In an embodiment, the connection states of the input/output ports are detected by summing the overall data transmission rate of the input/output ports connecting to network nodes.

In accordance with a third aspect of the present invention, there is provided a network switch for conducting data transmission among network nodes. The network switch comprises a first number of input/output ports, a connection-state detector and a clock signal generator. The first number of input/output ports is used for connecting to a variable number of network nodes, wherein the variable number is equal to or less than the first number. The connection-state detector is in communication with the first number of input/output ports, detects connection states of the input/output ports with the variable number of network nodes, and asserts a control signal according to the connection states of the input/output ports. The clock signal generator generates a clock signal having a frequency determined according to the control signal.

In an embodiment, the connection states of the input/output ports are detected by counting the variable number of the network nodes.

In an embodiment, the connection states of the input/output ports are detected by summing the overall data transmission rate associated with the variable number of network nodes.

In an embodiment, the clock signal generator is a phase-locked loop clock signal generator.

In an embodiment, the clock signal generator and the connection state detector are integrated in a control chip.

The above concepts and advantages of the present invention will become more readily apparent to those ordinarily skilled in the art after reviewing the following detailed description and accompanying drawings, in which:

BRIEF DESCRIPTION OF THE DRAWINGS

FIG. 1 is a functional block diagram of a conventional network switch;

FIG. 2 is a functional block diagram of a network switch according to a preferred embodiment of the present invention;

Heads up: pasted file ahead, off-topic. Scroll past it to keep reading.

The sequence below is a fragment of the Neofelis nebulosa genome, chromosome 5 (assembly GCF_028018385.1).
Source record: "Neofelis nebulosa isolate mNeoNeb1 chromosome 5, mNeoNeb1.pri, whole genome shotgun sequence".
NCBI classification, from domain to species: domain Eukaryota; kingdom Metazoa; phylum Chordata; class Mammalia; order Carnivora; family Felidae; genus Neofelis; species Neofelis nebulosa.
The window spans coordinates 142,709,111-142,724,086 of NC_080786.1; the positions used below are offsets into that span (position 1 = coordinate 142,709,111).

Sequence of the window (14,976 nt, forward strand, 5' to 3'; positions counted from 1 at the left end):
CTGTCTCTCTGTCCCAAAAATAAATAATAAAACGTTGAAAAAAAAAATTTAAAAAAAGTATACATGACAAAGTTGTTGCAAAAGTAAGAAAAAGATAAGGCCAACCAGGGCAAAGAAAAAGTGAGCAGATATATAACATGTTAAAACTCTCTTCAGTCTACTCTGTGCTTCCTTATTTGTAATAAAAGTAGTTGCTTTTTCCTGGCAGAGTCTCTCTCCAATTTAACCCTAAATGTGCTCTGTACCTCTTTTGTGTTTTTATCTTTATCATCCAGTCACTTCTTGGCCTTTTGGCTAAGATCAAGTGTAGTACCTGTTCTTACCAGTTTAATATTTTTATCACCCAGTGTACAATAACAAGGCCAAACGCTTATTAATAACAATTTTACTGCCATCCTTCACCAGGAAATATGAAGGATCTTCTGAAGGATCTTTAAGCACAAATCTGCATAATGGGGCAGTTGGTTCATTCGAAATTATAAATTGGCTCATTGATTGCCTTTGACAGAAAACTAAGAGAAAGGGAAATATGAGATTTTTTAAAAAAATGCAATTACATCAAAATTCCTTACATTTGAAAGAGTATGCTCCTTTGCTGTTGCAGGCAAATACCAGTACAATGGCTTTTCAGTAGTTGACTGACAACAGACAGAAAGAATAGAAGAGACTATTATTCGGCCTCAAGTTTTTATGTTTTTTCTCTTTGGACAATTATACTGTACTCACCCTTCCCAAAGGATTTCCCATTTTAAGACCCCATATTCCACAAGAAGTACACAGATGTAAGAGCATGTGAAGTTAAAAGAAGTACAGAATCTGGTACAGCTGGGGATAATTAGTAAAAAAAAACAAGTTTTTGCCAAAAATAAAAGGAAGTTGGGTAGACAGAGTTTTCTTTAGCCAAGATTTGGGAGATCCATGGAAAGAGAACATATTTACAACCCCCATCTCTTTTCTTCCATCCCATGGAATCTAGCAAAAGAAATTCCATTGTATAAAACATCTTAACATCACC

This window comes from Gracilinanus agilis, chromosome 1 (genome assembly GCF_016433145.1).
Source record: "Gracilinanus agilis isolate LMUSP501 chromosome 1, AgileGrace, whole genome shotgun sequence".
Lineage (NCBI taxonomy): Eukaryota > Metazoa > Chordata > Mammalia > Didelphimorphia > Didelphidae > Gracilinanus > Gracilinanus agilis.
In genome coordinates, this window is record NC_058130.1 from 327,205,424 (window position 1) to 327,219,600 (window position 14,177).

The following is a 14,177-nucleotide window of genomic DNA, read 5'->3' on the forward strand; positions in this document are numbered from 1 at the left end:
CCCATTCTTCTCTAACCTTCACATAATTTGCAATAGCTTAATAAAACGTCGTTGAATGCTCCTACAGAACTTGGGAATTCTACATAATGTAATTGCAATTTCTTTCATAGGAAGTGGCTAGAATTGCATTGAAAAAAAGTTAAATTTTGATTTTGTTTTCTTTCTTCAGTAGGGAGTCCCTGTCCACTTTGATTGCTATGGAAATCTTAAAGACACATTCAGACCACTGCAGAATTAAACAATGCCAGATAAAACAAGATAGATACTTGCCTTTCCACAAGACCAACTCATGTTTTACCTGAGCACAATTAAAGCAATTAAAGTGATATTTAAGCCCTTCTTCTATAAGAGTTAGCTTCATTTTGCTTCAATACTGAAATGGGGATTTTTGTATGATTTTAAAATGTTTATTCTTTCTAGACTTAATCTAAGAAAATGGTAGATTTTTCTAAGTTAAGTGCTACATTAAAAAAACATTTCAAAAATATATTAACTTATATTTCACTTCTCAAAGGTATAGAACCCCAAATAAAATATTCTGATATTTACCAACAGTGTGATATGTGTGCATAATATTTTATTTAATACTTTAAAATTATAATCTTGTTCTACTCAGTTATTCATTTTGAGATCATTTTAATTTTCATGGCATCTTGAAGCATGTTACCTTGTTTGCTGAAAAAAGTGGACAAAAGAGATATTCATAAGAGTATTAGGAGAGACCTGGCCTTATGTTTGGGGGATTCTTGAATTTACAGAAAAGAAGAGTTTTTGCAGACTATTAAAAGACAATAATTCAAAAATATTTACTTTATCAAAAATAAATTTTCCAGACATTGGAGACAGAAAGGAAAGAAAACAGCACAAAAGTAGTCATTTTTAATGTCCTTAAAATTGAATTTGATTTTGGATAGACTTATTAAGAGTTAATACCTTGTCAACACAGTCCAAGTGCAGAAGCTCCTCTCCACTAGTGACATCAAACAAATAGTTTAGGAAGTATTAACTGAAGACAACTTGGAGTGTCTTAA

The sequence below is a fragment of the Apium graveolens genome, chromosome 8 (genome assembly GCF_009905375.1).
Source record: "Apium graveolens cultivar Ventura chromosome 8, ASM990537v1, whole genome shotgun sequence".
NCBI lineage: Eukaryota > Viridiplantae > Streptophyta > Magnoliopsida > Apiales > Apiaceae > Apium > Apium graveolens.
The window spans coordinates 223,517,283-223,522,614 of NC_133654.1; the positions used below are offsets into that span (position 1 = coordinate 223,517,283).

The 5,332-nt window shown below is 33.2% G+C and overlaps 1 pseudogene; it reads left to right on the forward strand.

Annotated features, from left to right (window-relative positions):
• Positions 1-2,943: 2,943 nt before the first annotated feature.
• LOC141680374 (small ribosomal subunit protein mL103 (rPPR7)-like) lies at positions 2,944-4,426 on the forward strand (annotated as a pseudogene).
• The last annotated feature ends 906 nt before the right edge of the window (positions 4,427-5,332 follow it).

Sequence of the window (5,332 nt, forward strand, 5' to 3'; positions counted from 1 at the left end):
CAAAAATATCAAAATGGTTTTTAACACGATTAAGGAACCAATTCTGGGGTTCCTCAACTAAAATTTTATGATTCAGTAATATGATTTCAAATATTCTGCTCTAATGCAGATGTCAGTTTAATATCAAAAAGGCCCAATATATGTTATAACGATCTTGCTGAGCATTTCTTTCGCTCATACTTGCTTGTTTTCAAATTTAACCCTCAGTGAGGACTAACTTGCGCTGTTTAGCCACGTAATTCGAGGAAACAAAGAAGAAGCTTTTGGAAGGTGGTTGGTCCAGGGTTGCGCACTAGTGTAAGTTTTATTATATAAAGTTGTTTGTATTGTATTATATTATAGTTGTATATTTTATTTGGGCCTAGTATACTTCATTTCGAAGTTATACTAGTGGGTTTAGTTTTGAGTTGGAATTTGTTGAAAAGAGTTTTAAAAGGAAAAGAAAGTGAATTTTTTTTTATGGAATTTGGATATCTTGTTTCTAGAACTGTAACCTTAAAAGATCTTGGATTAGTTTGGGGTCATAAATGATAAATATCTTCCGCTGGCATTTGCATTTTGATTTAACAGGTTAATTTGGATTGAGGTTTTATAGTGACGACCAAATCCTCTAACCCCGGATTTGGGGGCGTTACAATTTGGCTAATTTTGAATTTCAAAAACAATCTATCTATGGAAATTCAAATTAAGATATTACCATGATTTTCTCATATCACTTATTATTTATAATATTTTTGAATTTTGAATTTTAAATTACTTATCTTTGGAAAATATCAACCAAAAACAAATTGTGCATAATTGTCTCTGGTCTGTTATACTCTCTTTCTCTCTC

FIG. 3 is a flowchart illustrating a method for optimizing frequency of a clock signal according to the count of the input/output ports in use; and

FIG. 4 a flowchart illustrating another method for optimizing frequency of a clock signal according to the overall data transmission rate of the input/output ports in use.

DETAILED DESCRIPTION OF THE PREFERRED EMBODIMENT

To compare with the prior art, the advantages of the invention is obvious. The invention could adjust the frequency of the clock signal of the clock signal generator according to both the number of currently used I/O ports and the current transmission rate of the currently used I/O ports. Therefore, the invention could adjust the frequency to the really required value, and need not to adjust the frequency to the upper limitation of all possibly required values. Clearly, when the really required value is less than the upper limitation, the invention could lower down the frequency and then further lower down both the temperature and the power consumption. The present invention will now be described more specifically with reference to the following embodiments. It is to be noted that the following descriptions of preferred embodiments of this invention are presented herein for purpose of illustration and description only; it is not intended to be exhaustive or to be limited to the precise form disclosed.

Referring to FIG. 2, a functional block diagram of a network switch according to a preferred embodiment of the present invention is shown. The network switch comprises a control chip 20, a clock source 21, and a plurality of input/output (I/O) ports. The control chip 20 is formed with a plurality of media access controllers (MACs) B1Bn, a switch matrix 200, an embedded memory 202, a phase-locked loop (PLL) clock signal generator 203 and a connection-state detector 204. For each input/output (I/O) port, a physical device (PHY) A1An is in communication with one of the media access controller B1Bn. Via the physical layers A1An, the media access controllers B1Bn communicate with the correspondingly interconnected network nodes to conduct data transmission. The switch matrix 200 controls data flows among the MACs B1Bn. The PLL clock signal generator 203 provides a clock signal for various units in the control chip in response to a source clock signal Sref generated by the clock source 21 in order to coordinate the operations in the control chip. The connection-state detector 204 is in communication with the media access controllers B1Bn for realizing the connection states of the input/output ports to the network nodes. The operation principles of the network switch will be described in more details as follows.